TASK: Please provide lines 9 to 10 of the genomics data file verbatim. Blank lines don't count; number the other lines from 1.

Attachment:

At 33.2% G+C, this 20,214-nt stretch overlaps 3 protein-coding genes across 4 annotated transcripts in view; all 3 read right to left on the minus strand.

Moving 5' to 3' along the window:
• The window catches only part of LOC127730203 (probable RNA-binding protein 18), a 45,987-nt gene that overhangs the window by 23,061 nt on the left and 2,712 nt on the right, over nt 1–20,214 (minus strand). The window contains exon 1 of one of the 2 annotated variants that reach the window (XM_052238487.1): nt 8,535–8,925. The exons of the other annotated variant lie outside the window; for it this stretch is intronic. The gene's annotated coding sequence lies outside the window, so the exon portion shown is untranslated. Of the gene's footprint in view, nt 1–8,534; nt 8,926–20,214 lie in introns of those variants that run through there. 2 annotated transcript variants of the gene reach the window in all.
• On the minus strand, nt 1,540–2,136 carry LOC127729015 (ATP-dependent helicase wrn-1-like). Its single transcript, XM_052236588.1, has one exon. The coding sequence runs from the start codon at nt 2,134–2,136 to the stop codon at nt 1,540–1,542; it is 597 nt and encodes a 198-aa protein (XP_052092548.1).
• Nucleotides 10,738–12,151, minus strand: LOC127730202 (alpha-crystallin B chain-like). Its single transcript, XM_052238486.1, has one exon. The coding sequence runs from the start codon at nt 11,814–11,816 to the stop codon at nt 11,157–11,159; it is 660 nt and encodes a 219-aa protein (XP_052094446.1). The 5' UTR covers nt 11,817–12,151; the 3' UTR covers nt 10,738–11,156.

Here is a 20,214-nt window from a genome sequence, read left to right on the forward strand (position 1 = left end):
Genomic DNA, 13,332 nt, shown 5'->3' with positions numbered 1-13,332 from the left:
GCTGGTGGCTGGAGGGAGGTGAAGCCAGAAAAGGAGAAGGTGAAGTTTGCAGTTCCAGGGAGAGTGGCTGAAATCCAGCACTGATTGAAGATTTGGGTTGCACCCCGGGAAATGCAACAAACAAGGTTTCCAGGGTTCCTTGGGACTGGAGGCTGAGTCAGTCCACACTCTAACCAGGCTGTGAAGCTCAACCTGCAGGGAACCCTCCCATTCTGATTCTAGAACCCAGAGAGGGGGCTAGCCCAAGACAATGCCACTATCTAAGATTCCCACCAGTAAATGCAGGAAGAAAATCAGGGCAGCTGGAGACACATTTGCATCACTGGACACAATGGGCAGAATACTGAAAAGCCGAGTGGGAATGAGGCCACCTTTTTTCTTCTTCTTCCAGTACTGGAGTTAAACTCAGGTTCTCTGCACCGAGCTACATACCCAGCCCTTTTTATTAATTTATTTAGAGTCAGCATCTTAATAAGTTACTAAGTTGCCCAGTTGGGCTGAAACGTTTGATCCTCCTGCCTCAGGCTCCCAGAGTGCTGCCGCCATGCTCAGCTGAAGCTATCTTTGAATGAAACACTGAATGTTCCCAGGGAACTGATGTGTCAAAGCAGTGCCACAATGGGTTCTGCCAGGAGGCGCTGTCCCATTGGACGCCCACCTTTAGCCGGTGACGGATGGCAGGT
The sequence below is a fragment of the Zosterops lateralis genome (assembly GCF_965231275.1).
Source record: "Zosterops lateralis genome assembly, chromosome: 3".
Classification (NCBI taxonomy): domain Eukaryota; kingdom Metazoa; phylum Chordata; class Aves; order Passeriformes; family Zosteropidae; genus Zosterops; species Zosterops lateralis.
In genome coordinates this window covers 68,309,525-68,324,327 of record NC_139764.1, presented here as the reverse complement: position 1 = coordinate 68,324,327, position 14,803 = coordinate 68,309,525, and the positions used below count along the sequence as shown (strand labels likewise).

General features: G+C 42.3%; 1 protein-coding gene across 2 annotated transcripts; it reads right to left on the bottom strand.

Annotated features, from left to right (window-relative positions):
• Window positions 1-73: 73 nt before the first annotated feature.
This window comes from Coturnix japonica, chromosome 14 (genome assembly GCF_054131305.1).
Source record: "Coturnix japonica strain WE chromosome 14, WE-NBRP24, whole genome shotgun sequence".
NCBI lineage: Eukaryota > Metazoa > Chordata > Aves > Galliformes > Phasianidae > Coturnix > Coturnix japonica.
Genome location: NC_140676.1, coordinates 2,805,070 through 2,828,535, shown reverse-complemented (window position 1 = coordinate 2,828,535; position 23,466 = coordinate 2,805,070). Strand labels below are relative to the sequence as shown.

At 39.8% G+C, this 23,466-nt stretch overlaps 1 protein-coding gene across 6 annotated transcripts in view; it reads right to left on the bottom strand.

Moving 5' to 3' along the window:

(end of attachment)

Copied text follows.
The sequence below is a fragment of the Zosterops lateralis genome (assembly GCF_965231275.1).
Source record: "Zosterops lateralis genome assembly, chromosome: 3".